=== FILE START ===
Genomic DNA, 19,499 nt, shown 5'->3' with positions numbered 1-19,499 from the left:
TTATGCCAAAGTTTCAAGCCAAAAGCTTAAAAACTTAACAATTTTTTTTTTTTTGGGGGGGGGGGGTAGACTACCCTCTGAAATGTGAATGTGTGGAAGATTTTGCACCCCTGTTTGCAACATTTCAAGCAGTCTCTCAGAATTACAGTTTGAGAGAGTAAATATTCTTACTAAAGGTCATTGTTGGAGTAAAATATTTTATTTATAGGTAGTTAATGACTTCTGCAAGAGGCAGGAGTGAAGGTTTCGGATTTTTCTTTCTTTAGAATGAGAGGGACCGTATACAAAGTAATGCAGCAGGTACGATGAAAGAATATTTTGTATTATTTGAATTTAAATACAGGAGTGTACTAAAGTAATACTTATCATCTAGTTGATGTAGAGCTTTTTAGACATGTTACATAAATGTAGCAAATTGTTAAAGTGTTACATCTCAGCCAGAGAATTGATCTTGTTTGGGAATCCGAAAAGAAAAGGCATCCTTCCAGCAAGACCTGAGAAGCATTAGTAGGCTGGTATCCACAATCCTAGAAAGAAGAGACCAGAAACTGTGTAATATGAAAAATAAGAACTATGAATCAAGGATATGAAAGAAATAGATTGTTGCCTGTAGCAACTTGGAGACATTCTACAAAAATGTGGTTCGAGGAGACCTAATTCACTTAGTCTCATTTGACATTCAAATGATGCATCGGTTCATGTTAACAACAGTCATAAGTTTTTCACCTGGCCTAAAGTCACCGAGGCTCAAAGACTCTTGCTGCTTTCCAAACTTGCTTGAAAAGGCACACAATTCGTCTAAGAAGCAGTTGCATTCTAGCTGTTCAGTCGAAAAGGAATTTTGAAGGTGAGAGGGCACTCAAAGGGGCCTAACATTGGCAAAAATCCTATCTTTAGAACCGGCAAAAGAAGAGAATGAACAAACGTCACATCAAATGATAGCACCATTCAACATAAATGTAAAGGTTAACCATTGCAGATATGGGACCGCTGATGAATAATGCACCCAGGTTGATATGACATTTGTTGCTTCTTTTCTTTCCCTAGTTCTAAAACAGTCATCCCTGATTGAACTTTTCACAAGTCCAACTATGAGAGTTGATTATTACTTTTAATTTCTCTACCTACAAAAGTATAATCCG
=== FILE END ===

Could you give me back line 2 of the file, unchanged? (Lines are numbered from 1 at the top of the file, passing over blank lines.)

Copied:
TTATGCCAAAGTTTCAAGCCAAAAGCTTAAAAACTTAACAATTTTTTTTTTTTTGGGGGGGGGGGGTAGACTACCCTCTGAAATGTGAATGTGTGGAAGATTTTGCACCCCTGTTTGCAACATTTCAAGCAGTCTCTCAGAATTACAGTTTGAGAGAGTAAATATTCTTACTAAAGGTCATTGTTGGAGTAAAATATTTTATTTATAGGTAGTTAATGACTTCTGCAAGAGGCAGGAGTGAAGGTTTCGGATTTTTCTTTCTTTAGAATGAGAGGGACCGTATACAAAGTAATGCAGCAGGTACGATGAAAGAATATTTTGTATTATTTGAATTTAAATACAGGAGTGTACTAAAGTAATACTTATCATCTAGTTGATGTAGAGCTTTTTAGACATGTTACATAAATGTAGCAAATTGTTAAAGTGTTACATCTCAGCCAGAGAATTGATCTTGTTTGGGAATCCGAAAAGAAAAGGCATCCTTCCAGCAAGACCTGAGAAGCATTAGTAGGCTGGTATCCACAATCCTAGAAAGAAGAGACCAGAAACTGTGTAATATGAAAAATAAGAACTATGAATCAAGGATATGAAAGAAATAGATTGTTGCCTGTAGCAACTTGGAGACATTCTACAAAAATGTGGTTCGAGGAGACCTAATTCACTTAGTCTCATTTGACATTCAAATGATGCATCGGTTCATGTTAACAACAGTCATAAGTTTTTCACCTGGCCTAAAGTCACCGAGGCTCAAAGACTCTTGCTGCTTTCCAAACTTGCTTGAAAAGGCACACAATTCGTCTAAGAAGCAGTTGCATTCTAGCTGTTCAGTCGAAAAGGAATTTTGAAGGTGAGAGGGCACTCAAAGGGGCCTAACATTGGCAAAAATCCTATCTTTAGAACCGGCAAAAGAAGAGAATGAACAAACGTCACATCAAATGATAGCACCATTCAACATAAATGTAAAGGTTAACCATTGCAGATATGGGACCGCTGATGAATAATGCACCCAGGTTGATATGACATTTGTTGCTTCTTTTCTTTCCCTAGTTCTAAAACAGTCATCCCTGATTGAACTTTTCACAAGTCCAACTATGAGAGTTGATTATTACTTTTAATTTCTCTACCTACAAAAGTATAATCCG